|PRICE:||$17.25 from GreatModels|
|REVIEWER:||Scott Van Aken|
I'm sure that most of us know at least something about the Corsair. The earliest versions were the F4U with the heavily frames canopy and windscreen sections that led to them being called 'birdcage' corsairs. These planes were used almost exclusively from land bases as the aircraft had too much 'bounce' for the tastes of the USN and this kept them off carriers. Oddly, this wasn't a problem for the British, who used these planes with slightly clipped wing tips on their carriers.
Anyway, this 'no carrier' edict was a boon for the USMC who got the majority of these planes and used them with much effectiveness in the Solomon campaign during 1943. Along with the Marines, VF-17, which was the initial recipient of the type and did much of the carrier work with them, also operated them from land bases, building up an enviable kill record and forever ensuring that there would be a 'Jolly Rogers' squadron somewhere in naval air.
Detailing is quite reminiscent of the larger scale kit. So is the general part breakdown and options. It should be no surprise that this is basically the F4U-1D kit with new sprues for the birdcage variant. The image to the left is of the -1D bits with the additional small image showing the new parts.
The interior detail is just superb and rivals that of the 1/48 version, including the see-through cockpit floor and under fuselage window that just about all other Corsair models miss. There is a decal for the instrument panel, and for the seat harness. There is good sidewall and wheel well detail and the wells themselves are properly deep. The engine has both rows of cylinders and there is an option for open or closed cowl flaps.
The new sprue includes inserts for the different canopy. I personally don't like these inserts, but the Tamiya ones usually fit very well. As many of you know, the small scale Tamiya kits don't have the dropped flaps of the larger cousins. Interestingly, this has an insert for the inboard right flap to replace the -1D version which had a step molded in it. The other difference is the propeller, which is a bit odd as I thought they were all the same size.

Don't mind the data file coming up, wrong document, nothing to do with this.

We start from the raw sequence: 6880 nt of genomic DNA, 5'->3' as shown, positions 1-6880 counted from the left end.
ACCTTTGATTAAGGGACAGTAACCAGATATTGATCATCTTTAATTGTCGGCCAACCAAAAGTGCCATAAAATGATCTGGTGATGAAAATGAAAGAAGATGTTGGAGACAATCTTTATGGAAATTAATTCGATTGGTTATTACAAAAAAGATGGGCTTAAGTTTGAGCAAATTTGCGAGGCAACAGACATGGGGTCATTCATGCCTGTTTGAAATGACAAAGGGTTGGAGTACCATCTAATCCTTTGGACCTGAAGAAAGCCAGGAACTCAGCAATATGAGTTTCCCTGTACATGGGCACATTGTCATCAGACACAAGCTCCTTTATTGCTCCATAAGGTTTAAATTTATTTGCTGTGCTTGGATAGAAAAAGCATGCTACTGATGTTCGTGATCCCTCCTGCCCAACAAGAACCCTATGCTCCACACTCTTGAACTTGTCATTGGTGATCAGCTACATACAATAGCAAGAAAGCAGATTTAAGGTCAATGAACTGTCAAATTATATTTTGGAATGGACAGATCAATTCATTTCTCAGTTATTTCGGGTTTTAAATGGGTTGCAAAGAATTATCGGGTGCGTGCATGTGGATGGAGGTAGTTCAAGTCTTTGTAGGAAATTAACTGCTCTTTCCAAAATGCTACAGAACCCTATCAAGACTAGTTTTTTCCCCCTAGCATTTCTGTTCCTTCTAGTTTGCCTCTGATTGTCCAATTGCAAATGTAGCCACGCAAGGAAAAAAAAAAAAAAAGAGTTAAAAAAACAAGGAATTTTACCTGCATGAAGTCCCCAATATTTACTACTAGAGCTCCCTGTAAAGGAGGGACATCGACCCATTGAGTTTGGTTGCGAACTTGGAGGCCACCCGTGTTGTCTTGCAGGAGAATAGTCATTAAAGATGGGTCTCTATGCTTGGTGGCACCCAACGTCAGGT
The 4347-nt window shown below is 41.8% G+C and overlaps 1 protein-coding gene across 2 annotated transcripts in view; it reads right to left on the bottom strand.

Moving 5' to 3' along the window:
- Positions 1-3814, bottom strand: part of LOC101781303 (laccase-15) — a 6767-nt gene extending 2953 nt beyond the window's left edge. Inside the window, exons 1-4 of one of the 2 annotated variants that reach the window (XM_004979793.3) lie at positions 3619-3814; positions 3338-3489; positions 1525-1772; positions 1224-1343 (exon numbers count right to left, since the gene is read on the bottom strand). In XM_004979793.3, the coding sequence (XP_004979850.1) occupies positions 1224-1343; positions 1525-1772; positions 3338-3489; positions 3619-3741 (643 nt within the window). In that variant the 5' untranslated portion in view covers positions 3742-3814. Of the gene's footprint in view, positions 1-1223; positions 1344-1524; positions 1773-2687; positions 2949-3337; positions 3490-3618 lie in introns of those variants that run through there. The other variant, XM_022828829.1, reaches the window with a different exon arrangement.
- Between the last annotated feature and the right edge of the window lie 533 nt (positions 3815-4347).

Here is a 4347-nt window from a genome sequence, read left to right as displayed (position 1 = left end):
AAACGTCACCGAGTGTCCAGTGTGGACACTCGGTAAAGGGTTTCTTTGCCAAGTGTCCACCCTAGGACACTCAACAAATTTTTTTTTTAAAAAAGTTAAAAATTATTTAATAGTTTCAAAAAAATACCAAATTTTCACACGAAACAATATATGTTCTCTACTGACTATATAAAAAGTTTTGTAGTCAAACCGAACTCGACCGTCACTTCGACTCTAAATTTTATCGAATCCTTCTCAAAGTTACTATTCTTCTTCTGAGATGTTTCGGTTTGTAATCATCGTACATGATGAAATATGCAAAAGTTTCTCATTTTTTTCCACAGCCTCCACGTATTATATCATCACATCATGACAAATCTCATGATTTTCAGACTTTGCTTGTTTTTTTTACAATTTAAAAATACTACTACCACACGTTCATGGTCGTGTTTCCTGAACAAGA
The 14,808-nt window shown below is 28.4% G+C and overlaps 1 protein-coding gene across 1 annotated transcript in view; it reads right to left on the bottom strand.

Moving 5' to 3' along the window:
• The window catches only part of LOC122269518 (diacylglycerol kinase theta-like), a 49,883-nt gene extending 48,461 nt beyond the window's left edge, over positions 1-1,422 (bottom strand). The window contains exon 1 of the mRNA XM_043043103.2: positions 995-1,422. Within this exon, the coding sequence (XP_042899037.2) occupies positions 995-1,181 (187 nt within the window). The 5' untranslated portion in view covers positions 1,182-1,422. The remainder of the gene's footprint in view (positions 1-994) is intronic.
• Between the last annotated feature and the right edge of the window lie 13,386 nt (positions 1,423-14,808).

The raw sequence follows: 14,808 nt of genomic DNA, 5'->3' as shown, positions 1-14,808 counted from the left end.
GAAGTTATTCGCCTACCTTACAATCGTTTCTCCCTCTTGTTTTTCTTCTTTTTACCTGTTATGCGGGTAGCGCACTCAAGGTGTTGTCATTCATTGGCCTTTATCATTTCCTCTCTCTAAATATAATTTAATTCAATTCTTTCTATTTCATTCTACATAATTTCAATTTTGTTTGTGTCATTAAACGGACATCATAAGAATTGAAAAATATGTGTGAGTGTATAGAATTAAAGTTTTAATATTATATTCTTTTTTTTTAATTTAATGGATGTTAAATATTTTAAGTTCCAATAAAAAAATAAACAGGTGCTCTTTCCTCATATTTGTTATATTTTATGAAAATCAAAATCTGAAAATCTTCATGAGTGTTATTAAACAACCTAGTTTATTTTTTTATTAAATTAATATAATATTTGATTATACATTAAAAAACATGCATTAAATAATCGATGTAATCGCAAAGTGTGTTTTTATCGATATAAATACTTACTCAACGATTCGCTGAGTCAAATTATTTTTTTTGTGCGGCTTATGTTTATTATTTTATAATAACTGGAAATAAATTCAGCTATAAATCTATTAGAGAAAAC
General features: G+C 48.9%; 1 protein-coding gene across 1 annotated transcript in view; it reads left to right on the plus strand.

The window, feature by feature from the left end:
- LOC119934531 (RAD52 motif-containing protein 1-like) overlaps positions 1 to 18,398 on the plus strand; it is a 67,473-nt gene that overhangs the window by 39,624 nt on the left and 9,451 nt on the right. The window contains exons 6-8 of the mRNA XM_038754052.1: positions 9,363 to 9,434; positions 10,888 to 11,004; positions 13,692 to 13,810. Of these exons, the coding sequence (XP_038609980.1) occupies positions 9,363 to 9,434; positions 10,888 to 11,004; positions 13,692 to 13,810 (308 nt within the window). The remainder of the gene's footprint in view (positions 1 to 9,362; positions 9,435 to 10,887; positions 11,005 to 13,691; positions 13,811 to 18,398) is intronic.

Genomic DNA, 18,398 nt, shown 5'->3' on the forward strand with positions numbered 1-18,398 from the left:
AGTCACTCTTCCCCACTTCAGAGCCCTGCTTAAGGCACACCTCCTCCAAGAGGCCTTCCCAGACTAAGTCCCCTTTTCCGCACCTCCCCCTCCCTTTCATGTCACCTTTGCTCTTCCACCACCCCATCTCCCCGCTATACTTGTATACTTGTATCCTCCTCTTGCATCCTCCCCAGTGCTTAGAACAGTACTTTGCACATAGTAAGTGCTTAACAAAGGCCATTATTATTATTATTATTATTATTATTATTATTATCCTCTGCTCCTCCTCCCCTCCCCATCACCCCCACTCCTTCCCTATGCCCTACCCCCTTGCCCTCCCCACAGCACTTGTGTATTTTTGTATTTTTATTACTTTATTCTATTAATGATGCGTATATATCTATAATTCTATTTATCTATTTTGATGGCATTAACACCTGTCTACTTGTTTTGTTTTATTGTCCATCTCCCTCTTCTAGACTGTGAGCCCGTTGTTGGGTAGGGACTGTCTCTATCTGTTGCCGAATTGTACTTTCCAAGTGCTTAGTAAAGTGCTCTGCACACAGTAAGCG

Instructions are superb and the standard of the industry, though this one continues the irritating use of Tamiya-only paint references. Markings are for four aircraft, three in the tri-color paint scheme. The first two are from VF-17 'Jolly Rogers' that differ only in code and the insignia that they use. Third is a 'Pappy' Boyington VMF-214 aircraft, also in the tri-color scheme. I'm not sure if he actually flew this on or if it was just used for publicity. The final option is in the earlier blue-grey over light grey scheme and is a plane flown by Ken Walsh with VMF-124. Markings are well done and the white is actually white, though, for some reason, the red surround background has the inner bits in ivory. Anyway, the sheet also includes the masking tape that was often used to help seal the frequently leaky forward fuel tank.
This one was going to be done right from the box with no real add-ons aside from the decals. First thing was the interior (surprise!), which was first assembled as much as I could and then, along with the other interior bits of the wings and fuselage, was painted US Interior Green. I did end up breaking the control column getting it off the sprue, as this was as much due to a somewhat large sprue attachment point as anything. It seems that one can either have the bits firmly held in place, or open a kit to find things rattling around in the bag. I'm not sure if there is a middle ground for these things.
With all the bits initially painted, I used my brush and some Vallejo matte black acrylic to do the detail stuff, which included the instrument panel. I then put on the decal that is supplied with the kit for both the panel and the seat. I have noticed over the last several Tamiya kits that I've built, that their decals are now a lot more compatible with setting solutions. I used Solvaset on this and others without any problems. I should also mention that I like having a decal harness in with a kit. There are times you don't want to mess with an etched set and decals are the next best thing.
With the interior painted, it was glued in place and the fuselage halves joined. While that dried, the wings were attended to. As this version has none of the drop tanks, bombs or rockets that are normal with later versions, I didn't have to open any holes in the wings. It also gives a goodly number of spare bits that can be used on other projects. There is one flap that is left separate as later Corsairs had a hole in it for a step. Not the early ones as that was covered over. The fit is fairly good, though it is noticeable that one side is different from the other in terms of a bit of a gap when you look at it.
The cooler intakes are separate bits, and like many of these sorts of inserts, the fit is good, but not perfect. I used filler on this and a little on the one for the rear quarter windows. The latter insert is just a little bit too small for the opening in terms of width. Nothing major, but it is something you might keep in mind. Perhaps it is to allow the canopy to slide back over it, which would make sense except that the canopy won't fit on it properly. At least mine did not.